Hell No – We Ain’t Going Back


September 2020 / Toronto - About ten years ago, the OCASI staff had a heated argument during one of our monthly all staff meetings about shifting most of our offerings to the membership online. We were split into two fractious camps. The in-person is always better crowd and the get with the program, technology is the way forward crowd. Luckily we had a few thoughtful souls in the middle who didn’t get what the argument was about since they held a vision where mixed modes of information transfer, training and professional development, policy and advocacy and public education exist.

They won the day. Since then the Council began offering a mix of online and in-person courses on a myriad of topics, holding regional meetings online or via teleconference and in-person annually, and has invested heavily over the past five years in technology.

During those discussions I was called a luddite. I had to look up its meaning then and for a while (sometimes still) wear the badge proudly.

And then the COVID pandemic hit. All business stopped and within a two-day period we had pivoted completely to remote work with all programming moving online. Because we had invested in hardware and software over the years we were in good shape to accommodate most staff although we had to and are still purchasing laptops, etc to ensure that staff have all the tools they need to continue to deliver quality work. This allowed us to put our attention to the needs of the membership and the sector as whole.

Our government relations and advocacy work became front and centre as we worked with sector leaders across the country to ensure that funders were onside in providing all supports required by service agencies to continue to meet the increasing needs of their clients during this emergency. We worked to ensure that the various government income supports were reaching the most marginalized and those made most vulnerable by their economic situations and/or their identities. We were able to raise over a quarter of a million dollars to redistribute to Ontario residents who due to their precarious immigration status or who are undocumented could not access government supports and whose work in the underground labour market had come to a standstill.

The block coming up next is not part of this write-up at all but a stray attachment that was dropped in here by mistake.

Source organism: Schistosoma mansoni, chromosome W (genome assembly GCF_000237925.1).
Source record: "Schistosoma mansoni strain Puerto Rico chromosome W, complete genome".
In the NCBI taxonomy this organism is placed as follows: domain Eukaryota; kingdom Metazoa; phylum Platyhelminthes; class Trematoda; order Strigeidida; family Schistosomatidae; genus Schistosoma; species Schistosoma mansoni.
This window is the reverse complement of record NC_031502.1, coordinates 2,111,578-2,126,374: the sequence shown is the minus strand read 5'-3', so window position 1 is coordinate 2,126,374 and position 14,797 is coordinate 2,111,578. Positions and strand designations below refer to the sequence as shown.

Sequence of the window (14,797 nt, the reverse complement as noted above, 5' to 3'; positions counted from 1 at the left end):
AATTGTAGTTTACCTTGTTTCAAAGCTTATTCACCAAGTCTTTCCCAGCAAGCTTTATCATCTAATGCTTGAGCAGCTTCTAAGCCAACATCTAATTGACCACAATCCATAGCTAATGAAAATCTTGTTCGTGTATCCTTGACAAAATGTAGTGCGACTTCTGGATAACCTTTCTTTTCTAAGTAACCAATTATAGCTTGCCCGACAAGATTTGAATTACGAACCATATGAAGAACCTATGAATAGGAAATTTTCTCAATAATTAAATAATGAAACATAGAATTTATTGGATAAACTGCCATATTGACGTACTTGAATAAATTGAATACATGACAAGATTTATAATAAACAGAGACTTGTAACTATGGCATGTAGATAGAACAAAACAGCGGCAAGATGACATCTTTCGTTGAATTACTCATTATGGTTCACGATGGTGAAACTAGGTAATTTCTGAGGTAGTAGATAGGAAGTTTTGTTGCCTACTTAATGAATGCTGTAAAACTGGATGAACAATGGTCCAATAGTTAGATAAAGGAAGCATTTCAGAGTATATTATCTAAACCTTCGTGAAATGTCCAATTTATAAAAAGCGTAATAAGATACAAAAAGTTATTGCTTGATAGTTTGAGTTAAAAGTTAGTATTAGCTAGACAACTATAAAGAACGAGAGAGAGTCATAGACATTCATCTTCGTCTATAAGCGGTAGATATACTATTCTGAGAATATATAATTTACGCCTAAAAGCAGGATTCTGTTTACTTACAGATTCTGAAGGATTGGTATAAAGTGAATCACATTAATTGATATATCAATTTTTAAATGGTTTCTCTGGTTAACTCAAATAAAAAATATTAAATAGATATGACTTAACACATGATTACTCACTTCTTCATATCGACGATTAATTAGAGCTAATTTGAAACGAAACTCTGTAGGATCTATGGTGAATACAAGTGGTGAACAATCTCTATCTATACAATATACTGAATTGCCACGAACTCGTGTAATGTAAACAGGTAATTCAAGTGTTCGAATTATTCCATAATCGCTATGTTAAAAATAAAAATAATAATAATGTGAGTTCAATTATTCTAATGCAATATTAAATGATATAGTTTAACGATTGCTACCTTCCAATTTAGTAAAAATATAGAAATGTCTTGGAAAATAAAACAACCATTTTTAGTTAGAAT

The pandemic brought into sharp relief the deep inequities that exist for Black, Indigenous and racialized persons, for women and those who live with disabilities. For immigrants and refugees and those who are undocumented. For seniors and working poor people.

The pandemic also showed us that we as a society through our governments in this very rich country of ours are able to quickly respond so that no one needs to go hungry or lose their shelter. We know that the financial resources are there and what it comes down to is priorities and political will.

The evidence from the data collected over these months of the emergency is clear. Now it is time for governments to address structural inequities as they turn their attention to ‘the recovery’.

There is one clear message emanating from every community, advocate, and activist group from coast to coast to coast. We cannot continue with the status quo. We must address the deep chasms of inequalities that exist in Canada. To that end, a number of coalitions to which the Council belongs have put forward a number of recommendations – to the City of Toronto, the province of Ontario and to the federal government. Some are included below.